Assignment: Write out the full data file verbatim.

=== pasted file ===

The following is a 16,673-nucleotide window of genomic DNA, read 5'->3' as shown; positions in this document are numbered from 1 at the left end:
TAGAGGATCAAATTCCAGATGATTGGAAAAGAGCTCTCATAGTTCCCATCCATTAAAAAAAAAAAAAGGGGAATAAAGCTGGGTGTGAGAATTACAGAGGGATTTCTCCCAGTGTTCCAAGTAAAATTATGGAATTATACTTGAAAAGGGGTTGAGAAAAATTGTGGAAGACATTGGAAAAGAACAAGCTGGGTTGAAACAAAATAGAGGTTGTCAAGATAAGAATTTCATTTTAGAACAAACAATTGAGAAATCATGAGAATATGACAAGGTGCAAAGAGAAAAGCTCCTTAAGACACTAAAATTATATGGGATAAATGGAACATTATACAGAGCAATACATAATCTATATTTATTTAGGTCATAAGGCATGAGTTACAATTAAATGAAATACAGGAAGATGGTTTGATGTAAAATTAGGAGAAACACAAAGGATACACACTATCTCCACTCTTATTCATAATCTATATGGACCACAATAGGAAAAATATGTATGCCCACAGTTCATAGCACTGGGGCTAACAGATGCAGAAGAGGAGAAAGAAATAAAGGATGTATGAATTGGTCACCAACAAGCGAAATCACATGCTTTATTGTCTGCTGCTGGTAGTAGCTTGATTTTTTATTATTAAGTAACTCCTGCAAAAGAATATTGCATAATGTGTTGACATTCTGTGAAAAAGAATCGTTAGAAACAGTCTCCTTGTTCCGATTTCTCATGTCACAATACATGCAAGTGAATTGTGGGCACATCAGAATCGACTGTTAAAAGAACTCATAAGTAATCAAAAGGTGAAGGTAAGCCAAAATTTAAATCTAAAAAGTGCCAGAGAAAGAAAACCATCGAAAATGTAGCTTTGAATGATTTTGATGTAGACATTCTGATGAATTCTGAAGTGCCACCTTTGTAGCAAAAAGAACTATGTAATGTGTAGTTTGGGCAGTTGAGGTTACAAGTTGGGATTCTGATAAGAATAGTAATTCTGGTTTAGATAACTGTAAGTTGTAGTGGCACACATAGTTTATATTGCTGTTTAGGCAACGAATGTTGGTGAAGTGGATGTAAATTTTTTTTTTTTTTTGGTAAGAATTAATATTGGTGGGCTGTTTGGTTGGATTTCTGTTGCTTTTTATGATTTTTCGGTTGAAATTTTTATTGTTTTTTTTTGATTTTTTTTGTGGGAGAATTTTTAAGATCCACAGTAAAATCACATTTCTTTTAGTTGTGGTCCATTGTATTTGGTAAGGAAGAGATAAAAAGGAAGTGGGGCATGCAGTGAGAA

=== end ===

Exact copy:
The following is a 16,673-nucleotide window of genomic DNA, read 5'->3' as shown; positions in this document are numbered from 1 at the left end:
TAGAGGATCAAATTCCAGATGATTGGAAAAGAGCTCTCATAGTTCCCATCCATTAAAAAAAAAAAAAGGGGAATAAAGCTGGGTGTGAGAATTACAGAGGGATTTCTCCCAGTGTTCCAAGTAAAATTATGGAATTATACTTGAAAAGGGGTTGAGAAAAATTGTGGAAGACATTGGAAAAGAACAAGCTGGGTTGAAACAAAATAGAGGTTGTCAAGATAAGAATTTCATTTTAGAACAAACAATTGAGAAATCATGAGAATATGACAAGGTGCAAAGAGAAAAGCTCCTTAAGACACTAAAATTATATGGGATAAATGGAACATTATACAGAGCAATACATAATCTATATTTATTTAGGTCATAAGGCATGAGTTACAATTAAATGAAATACAGGAAGATGGTTTGATGTAAAATTAGGAGAAACACAAAGGATACACACTATCTCCACTCTTATTCATAATCTATATGGACCACAATAGGAAAAATATGTATGCCCACAGTTCATAGCACTGGGGCTAACAGATGCAGAAGAGGAGAAAGAAATAAAGGATGTATGAATTGGTCACCAACAAGCGAAATCACATGCTTTATTGTCTGCTGCTGGTAGTAGCTTGATTTTTTATTATTAAGTAACTCCTGCAAAAGAATATTGCATAATGTGTTGACATTCTGTGAAAAAGAATCGTTAGAAACAGTCTCCTTGTTCCGATTTCTCATGTCACAATACATGCAAGTGAATTGTGGGCACATCAGAATCGACTGTTAAAAGAACTCATAAGTAATCAAAAGGTGAAGGTAAGCCAAAATTTAAATCTAAAAAGTGCCAGAGAAAGAAAACCATCGAAAATGTAGCTTTGAATGATTTTGATGTAGACATTCTGATGAATTCTGAAGTGCCACCTTTGTAGCAAAAAGAACTATGTAATGTGTAGTTTGGGCAGTTGAGGTTACAAGTTGGGATTCTGATAAGAATAGTAATTCTGGTTTAGATAACTGTAAGTTGTAGTGGCACACATAGTTTATATTGCTGTTTAGGCAACGAATGTTGGTGAAGTGGATGTAAATTTTTTTTTTTTTTTGGTAAGAATTAATATTGGTGGGCTGTTTGGTTGGATTTCTGTTGCTTTTTATGATTTTTCGGTTGAAATTTTTATTGTTTTTTTTTGATTTTTTTTGTGGGAGAATTTTTAAGATCCACAGTAAAATCACATTTCTTTTAGTTGTGGTCCATTGTATTTGGTAAGGAAGAGATAAAAAGGAAGTGGGGCATGCAGTGAGAA